IAA urgent call

Tuesday, 03 March, 2015

Lives could be put at risk if legislation currently going through Parliament is approved, according to The Independent Ambulance Association. Further pressure could be put on already-stretched NHS ambulance trusts if independent or voluntary providers are stopped from using driving exemptions like using blue lights, crossing white lines and exceeding speed limits.

The Independent Ambulance Association is appealing directly to the Prime Minister, NHS England and The Care Quality Commission to call for urgent revision of the Deregulation Bill. The IAA believes that Section 36 of the Bill, relating to changes to emergency driving, far from being deregulation, actually represents stealth legislation to stop a lawful  activity going on which saves lives every week.

Driving exemptions

The bill states that driving exemptions can only be used if the vehicle is providing a response to an emergency at the "request of an NHS ambulance service". That would prevent other independent or voluntary organisations being able to transport critical patients in the same manner as an NHS ambulance.
Thousands of patient journeys are done each day by independent providers for NHS hospitals. For example, In Bristol one IAA member is contracted by Intensive care medical teams at Bristol Children's Hospital to retrieve critically  ill babies and children from across the South West and Wales under  emergency conditions. In Cambridge, Addenbrookes hospital has contracted out blue light services to another IAA member.

"The NHS Ambulance Service does not hold a monopoly on the transport of the sick and injured. The Care Quality Commission regulates this and that lawfully includes private providers. Many private ambulance companies are contracted directly to hospitals through clinical commissioning groups (CCG's) to provide High Dependency and Critical Care (blue light) ambulance transport for inter-hospital transfers. This is not at the ‘request of an NHS Ambulance Trust' so they too would lose the exemptions. That means thousands of emergency journeys each year would have to be re-tasked to the already-stretched NHS ambulance service, putting countless patients at risk, and jeopardizing the future of private companies that are relied upon to ease the burden on the system", said Rick Player of Event Paramedics, and IAA director.

Events Impact

The impact of the bill as drafted would also be felt at thousands of public and private sporting and social events like cycle races, marathons, air-shows, music festivals, equestrian events and town festivals. NHS ambulance trusts cannot provide medical cover to all these events and do not have appropriate vehicles, such as 4x4 or motorcycle units, which suit the circumstances.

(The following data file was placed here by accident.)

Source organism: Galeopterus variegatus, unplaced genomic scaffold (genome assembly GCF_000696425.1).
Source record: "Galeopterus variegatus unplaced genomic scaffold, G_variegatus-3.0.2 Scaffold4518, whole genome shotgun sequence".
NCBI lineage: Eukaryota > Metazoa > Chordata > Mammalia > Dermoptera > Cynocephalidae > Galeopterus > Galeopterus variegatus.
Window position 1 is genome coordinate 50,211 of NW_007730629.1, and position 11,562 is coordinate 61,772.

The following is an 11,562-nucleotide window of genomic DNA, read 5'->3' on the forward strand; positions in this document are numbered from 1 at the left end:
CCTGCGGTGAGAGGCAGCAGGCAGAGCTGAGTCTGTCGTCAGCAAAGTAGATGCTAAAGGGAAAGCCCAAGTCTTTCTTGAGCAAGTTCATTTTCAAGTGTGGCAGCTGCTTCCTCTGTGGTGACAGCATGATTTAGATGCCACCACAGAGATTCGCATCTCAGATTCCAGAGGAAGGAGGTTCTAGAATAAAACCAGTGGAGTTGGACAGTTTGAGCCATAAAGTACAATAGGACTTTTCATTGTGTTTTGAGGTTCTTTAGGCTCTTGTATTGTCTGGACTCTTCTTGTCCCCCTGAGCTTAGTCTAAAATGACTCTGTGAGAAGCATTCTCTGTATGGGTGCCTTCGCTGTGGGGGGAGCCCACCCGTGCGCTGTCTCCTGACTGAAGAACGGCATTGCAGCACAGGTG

If changed the legislation could mean a competitor or spectator at an event could not get fast treatment as the response vehicle could not get to the patient on a public highway using blue lights or driving at speed or transport them if needed to hospital.

In recent months one IAA member, who specialises in events, dealt with a cardiac arrest at a half marathon, a stabbing which penetrated the heart, and several cardiac patients having heart attacks. After initial treatment by their paramedics the patients got rapid transport to hospital. But, if the legislation as currently drafted is enacted, they would have had to wait for an NHS ambulance to travel to the event site for onward transport to hospital.
That would have presented an immediate threat to the lives of those time-critical patients. And it would have added further stress to already-stretched NHS ambulance services.

For more than 30 years independent and voluntary ambulance service providers have used such exemptions based on need, not on which organisation happens to operate the vehicle. The Bill as currently drafted would make long-standing, life-saving interventions illegal. The IAA is calling for urgent revision of Bill from specifying that a journey is at the request of an NHS ambulance service, to being at the request of a CQC registered ambulance provider (as defined by the Health and Social Care Act 2008 (Regulated Activity) Regulations 2010.
The IAA represents more than 50 independent ambulance providers across England. All members are registered with the Care Quality Commission.  

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